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TREATMENT OF INFLUENZAL PNEUMONIA WITH PLASMA OF CONVALESCENT PATIENTS

JOHN J. O'MALLEY, M.D.; FRANK W. HARTMAN, M.D.
JAMA. 1919;72(1):34-37. doi:10.1001/jama.1919.26110010013009d.
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The addition of 33⅓ per cent. to the normal population of Washington during the past eighteen months has given us a great military camp with barracks-like overcrowding, yet there is nothing comparable to the military supervision of health conditions.

In the present epidemic, the Medical Department of the Navy is treating not only the officers and their families and the enlisted personnel, but also all civilian employees. Up to December 16, 567 cases of influenza and complicating pneumonias were treated at the Naval Hospital. Of these, 157, or 27.8 per cent., either came in with pneumonia or developed it during the residence.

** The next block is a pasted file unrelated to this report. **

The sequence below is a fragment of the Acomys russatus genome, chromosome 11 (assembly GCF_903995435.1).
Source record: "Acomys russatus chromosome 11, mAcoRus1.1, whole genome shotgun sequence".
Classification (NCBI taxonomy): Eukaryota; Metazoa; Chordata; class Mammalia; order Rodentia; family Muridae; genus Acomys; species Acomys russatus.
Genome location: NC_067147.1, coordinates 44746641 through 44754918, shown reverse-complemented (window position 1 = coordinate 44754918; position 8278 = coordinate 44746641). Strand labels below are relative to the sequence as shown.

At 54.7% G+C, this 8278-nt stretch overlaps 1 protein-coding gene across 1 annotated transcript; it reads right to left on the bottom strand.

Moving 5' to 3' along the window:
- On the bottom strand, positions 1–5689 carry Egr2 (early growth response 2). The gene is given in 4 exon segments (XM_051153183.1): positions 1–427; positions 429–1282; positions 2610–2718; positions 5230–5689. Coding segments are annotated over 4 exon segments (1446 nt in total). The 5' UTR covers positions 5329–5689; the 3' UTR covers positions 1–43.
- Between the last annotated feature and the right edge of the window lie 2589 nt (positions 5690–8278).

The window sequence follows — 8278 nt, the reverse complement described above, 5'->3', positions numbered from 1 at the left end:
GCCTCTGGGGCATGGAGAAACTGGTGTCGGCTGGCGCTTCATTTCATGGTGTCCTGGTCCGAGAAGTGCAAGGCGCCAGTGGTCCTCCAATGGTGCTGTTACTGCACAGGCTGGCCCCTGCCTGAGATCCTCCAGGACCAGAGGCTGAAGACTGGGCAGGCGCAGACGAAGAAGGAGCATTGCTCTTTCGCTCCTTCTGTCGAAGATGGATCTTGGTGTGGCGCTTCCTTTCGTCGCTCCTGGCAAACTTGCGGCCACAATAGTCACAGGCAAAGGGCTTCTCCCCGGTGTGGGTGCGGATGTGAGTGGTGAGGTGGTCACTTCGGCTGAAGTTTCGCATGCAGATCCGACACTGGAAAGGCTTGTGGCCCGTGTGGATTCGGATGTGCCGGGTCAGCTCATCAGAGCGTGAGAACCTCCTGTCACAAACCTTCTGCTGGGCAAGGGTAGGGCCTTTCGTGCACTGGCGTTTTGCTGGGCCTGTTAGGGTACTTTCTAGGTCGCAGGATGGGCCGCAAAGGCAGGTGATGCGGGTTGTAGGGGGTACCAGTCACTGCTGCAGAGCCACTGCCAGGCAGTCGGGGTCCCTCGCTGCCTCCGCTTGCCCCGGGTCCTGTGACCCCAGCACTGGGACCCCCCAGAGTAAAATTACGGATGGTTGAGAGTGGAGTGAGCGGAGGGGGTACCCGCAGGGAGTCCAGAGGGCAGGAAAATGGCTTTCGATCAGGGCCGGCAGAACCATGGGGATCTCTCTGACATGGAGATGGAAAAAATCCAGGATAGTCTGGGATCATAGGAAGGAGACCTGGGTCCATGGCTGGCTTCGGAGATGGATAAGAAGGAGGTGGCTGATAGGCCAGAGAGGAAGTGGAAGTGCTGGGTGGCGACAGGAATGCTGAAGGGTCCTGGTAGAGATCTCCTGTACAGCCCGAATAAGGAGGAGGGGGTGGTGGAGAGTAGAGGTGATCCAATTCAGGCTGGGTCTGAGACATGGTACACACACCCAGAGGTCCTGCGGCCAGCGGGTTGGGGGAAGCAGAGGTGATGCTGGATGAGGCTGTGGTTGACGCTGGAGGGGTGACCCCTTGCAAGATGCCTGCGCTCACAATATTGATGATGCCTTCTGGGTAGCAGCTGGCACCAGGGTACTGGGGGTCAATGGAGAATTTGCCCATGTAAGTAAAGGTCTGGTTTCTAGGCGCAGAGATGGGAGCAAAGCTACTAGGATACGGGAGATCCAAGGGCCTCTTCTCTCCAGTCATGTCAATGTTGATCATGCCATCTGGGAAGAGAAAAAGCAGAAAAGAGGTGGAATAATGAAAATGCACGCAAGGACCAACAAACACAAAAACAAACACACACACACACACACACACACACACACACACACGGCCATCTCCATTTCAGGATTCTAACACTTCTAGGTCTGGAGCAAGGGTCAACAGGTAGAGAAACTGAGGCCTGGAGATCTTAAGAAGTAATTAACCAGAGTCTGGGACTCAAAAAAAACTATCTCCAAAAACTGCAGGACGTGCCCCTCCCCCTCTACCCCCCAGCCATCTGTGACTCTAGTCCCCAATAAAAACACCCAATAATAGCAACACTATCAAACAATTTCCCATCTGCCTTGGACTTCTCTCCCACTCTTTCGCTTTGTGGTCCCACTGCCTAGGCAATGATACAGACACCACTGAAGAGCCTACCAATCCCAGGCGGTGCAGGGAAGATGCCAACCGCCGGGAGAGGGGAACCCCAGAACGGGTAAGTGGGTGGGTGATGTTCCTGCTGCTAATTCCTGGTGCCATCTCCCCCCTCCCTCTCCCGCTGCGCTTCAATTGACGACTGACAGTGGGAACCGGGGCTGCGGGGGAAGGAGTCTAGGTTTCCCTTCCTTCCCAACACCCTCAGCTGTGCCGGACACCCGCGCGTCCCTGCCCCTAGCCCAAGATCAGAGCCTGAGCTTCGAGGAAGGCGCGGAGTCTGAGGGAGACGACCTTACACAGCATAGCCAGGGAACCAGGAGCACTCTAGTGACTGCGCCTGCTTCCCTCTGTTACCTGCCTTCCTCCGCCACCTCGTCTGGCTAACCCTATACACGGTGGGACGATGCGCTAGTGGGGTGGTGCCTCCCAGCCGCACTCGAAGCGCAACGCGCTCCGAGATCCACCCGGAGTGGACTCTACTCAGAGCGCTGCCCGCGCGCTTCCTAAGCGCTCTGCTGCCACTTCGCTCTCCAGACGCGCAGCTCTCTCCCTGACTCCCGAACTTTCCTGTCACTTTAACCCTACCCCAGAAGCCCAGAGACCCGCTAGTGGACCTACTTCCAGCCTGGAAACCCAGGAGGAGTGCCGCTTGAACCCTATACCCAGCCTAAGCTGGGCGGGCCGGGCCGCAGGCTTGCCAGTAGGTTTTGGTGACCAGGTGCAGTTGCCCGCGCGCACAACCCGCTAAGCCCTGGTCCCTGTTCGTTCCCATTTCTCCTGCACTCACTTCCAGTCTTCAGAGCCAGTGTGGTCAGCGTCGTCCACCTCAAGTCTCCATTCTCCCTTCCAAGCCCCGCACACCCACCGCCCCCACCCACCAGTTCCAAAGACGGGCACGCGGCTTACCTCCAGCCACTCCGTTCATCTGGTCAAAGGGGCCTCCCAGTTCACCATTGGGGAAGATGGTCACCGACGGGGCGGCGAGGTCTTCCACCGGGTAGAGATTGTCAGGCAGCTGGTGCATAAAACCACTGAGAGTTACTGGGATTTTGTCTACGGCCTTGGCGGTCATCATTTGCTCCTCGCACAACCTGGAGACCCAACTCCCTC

Without going into the clinical picture of the disease, we may say that the outstanding feature is an overwhelming toxemia. Characterized by headache, muscular fatigue and pain, mental dulness, leukopenia and in many cases nausea and vomiting. Nature's forces, thus paralyzed, failed to respond to ordinary therapeutic measures,

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